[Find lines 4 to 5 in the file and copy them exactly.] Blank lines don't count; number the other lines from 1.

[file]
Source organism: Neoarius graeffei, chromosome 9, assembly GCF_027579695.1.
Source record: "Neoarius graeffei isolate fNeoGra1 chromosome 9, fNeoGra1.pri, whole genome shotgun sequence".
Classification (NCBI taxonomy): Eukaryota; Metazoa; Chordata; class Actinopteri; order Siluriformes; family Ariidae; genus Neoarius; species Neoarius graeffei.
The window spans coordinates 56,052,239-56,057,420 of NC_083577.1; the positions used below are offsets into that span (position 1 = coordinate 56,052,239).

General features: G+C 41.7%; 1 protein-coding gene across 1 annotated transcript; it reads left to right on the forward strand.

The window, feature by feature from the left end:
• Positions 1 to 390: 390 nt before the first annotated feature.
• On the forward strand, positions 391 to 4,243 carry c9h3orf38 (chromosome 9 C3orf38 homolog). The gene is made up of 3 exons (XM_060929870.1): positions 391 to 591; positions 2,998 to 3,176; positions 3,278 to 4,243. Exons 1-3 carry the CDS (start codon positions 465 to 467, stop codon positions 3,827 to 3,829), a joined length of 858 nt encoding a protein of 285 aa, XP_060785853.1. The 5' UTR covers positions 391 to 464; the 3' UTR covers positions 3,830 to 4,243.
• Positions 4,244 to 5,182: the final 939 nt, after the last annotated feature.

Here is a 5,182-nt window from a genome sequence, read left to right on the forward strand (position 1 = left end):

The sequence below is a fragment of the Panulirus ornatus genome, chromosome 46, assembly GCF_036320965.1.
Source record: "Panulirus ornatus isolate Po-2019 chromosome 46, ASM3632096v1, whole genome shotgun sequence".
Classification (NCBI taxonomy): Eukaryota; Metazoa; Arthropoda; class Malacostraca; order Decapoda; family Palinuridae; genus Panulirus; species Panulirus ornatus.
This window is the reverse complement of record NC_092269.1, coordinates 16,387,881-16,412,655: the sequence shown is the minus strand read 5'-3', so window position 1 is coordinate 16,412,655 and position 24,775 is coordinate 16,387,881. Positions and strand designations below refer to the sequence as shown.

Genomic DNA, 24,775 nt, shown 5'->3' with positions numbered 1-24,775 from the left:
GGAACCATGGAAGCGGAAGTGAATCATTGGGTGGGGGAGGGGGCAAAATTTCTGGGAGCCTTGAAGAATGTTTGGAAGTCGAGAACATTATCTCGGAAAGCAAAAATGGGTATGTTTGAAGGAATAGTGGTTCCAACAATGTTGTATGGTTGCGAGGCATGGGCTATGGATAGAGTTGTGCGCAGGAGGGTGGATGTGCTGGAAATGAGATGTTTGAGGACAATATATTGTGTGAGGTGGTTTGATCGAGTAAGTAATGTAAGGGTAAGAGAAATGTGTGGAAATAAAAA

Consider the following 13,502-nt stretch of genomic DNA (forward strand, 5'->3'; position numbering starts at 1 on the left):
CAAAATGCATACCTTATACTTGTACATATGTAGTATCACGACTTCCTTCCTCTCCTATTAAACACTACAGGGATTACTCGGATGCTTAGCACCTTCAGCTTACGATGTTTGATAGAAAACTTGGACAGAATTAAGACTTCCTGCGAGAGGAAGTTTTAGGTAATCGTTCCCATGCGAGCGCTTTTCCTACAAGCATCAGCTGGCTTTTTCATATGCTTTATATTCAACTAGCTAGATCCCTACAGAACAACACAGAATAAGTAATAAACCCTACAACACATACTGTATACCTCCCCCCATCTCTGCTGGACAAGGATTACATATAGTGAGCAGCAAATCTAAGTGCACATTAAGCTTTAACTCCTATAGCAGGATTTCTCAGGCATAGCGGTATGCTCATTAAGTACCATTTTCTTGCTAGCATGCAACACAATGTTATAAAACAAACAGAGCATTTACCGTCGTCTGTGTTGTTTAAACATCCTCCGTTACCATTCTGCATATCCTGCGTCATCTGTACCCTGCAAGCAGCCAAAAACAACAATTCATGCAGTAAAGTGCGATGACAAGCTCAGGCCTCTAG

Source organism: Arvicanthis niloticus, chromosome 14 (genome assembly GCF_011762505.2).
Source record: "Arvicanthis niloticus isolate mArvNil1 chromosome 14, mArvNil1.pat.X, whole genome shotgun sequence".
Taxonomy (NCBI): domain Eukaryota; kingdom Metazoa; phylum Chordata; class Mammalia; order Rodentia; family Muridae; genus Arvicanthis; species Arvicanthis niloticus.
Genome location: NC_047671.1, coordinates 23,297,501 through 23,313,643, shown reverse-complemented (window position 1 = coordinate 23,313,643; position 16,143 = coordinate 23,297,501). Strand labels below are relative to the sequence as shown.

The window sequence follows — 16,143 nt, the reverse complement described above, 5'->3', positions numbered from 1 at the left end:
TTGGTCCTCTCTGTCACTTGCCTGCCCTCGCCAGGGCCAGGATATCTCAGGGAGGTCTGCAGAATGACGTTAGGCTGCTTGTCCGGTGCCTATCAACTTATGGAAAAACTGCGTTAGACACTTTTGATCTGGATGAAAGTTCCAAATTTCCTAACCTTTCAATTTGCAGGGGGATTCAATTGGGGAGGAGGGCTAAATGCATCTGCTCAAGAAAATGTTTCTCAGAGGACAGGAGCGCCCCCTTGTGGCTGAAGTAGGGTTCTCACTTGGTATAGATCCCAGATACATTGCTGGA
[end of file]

The window spans coordinates 56,052,239-56,057,420 of NC_083577.1; the positions used below are offsets into that span (position 1 = coordinate 56,052,239).

General features: G+C 41.7%; 1 protein-coding gene across 1 annotated transcript; it reads left to right on the forward strand.